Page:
American consumer sentiment took an unexpected plunge in April as the view of the job market now and in six months deteriorated.
The Consumer Confidence Index from the Conference Board slipped to 95.2 this month from March’s revised 101.4 score. Analysts surveyed by Bloomberg had predicted an increase to 102.2. It was the lowest reading this year, below the most negative survey response, and the biggest miss on expectation in five years. Sentiment though remains above the post-recession average of 68.4 and the 30 year average of 92.48.
The number of people who said that jobs were plentiful dropped to its lowest in four months, while those who stated that jobs were hard to find rose to its highest level this year. Income expectations were also diminished with those anticipating higher income in six months declining and those predictions lower wages at the highest level since last October.
The March non-farm payrolls at 129,000, half the expectation, were the smallest in 15 months. And while new jobs in April are predicted to move back over 200,000, weak wage growth, just 2.1 percent annually in March despite more than a year of strong payrolls, has belied predictions that a tightening labor market would bring salary increases and may be taking a toll on consumer optimism.
"Consumer confidence, which had rebounded in March, gave back all of the gain and more in April," noted Lynn Franco, director of economic indicators at the Conference board.
Consumer satisfaction with their day to day situation fell to 106.80 in April from 109.50 the prior month. It was the third decline in a row. Nonetheless this year has seen a small boom in consumer sentiment, with the 110.6 average since December the best reading since the last four months of 2007.
Consumer confidence in their economic situation in six months decreased to 87.5 in April from 96.0 in March for the biggest one month decline in a year and a half and the lowest level since last September.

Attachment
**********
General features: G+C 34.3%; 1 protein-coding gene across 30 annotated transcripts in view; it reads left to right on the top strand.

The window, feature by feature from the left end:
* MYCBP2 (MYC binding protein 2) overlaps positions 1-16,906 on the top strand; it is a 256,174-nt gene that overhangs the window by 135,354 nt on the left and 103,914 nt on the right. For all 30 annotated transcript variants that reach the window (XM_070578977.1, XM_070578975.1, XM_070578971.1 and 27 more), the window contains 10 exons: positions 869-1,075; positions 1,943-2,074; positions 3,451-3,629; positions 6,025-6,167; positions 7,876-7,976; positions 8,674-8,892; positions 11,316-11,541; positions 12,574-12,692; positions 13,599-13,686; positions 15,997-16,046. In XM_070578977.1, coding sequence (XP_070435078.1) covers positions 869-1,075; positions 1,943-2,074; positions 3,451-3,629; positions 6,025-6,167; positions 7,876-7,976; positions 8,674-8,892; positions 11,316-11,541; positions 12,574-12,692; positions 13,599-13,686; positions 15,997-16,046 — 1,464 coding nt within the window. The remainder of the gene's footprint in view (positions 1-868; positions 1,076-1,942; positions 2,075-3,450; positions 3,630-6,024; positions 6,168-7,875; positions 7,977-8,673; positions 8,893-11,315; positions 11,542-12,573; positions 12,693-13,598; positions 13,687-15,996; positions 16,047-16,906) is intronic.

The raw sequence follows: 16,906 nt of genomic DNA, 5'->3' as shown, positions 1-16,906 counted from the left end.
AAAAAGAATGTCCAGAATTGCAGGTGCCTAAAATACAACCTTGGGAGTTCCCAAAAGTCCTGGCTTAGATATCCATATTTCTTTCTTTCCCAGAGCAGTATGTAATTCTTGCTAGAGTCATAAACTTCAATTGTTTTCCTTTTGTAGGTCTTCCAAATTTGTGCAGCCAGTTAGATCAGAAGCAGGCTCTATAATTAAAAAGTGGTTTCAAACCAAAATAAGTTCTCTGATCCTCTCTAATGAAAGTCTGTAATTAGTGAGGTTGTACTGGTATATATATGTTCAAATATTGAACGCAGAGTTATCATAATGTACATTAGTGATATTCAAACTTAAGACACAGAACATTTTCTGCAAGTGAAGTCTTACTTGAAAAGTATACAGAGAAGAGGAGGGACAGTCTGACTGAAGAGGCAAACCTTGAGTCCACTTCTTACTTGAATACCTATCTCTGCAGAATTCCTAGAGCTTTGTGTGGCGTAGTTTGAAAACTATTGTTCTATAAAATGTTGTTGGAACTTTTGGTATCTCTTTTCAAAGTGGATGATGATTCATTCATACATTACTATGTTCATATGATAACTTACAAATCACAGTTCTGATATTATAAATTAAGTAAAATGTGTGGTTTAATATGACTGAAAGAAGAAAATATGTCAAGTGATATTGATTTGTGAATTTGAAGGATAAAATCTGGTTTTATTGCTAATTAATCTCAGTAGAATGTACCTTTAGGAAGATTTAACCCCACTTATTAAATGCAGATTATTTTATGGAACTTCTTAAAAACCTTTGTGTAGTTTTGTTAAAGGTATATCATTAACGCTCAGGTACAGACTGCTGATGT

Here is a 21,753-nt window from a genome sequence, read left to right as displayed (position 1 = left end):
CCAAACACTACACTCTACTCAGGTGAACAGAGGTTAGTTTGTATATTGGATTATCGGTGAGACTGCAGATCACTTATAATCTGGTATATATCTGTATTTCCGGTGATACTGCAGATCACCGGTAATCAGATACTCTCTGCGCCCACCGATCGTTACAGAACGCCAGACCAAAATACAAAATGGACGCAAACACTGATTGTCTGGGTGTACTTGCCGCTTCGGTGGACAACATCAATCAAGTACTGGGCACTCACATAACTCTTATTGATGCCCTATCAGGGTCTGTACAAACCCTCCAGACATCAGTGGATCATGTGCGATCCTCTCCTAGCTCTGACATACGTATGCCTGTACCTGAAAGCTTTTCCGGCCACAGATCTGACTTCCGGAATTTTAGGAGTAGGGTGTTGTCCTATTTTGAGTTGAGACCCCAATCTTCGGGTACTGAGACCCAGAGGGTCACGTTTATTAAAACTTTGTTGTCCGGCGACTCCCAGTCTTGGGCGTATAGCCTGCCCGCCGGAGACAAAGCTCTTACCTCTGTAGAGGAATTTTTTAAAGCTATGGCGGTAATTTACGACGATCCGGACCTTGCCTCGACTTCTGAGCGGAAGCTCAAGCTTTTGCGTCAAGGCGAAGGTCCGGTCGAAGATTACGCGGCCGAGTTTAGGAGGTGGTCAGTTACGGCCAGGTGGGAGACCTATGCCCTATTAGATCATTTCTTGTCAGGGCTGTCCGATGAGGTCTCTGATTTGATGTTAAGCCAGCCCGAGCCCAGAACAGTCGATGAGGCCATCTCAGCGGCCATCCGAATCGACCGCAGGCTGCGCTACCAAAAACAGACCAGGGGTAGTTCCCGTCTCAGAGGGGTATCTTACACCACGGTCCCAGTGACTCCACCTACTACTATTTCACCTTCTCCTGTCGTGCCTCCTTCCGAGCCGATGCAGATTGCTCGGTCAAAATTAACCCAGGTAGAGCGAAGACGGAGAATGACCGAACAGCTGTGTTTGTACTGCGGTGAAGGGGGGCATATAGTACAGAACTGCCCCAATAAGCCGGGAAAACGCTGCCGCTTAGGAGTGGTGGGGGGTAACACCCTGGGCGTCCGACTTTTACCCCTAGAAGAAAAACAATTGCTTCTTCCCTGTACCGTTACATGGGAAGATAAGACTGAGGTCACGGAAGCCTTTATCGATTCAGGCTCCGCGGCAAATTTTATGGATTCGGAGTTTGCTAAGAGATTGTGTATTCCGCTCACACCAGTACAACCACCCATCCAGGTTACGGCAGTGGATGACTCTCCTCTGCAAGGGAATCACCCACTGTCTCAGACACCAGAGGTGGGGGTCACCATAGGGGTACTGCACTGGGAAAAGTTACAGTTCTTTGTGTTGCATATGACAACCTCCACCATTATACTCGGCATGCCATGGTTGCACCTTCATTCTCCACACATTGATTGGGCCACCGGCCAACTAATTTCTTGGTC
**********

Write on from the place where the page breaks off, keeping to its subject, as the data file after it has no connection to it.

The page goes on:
The number of Americans who said they had plans to buy a range of big ticket items from cars to appliances, TVs and refrigerators declined. Those who said business conditions were good dropped slightly but those who said conditions were bad declined as well and the number of people calling conditions normal gained. Folks anticipating better business conditions in six month fell and those predicting worse conditions in a half year climbed.
Feeling about the labor market slipped. More jobs in six month were forecast by fewer people and less labor market opportunity was expected by a greater number of people. Likewise fewer people expected a rise in their income and more expected a decline.
Confidence dropped among all age groups with the largest fall among under 35. The economic view was more varied when divided by income. Those who made less than $15,000 a year and between $35,000 and $50,000 thought their outlook had improved though by a modest amount, while all other groups felt things has gotten worse.
The New England and the West south Central regions of the country saw the largest drop in confidence.
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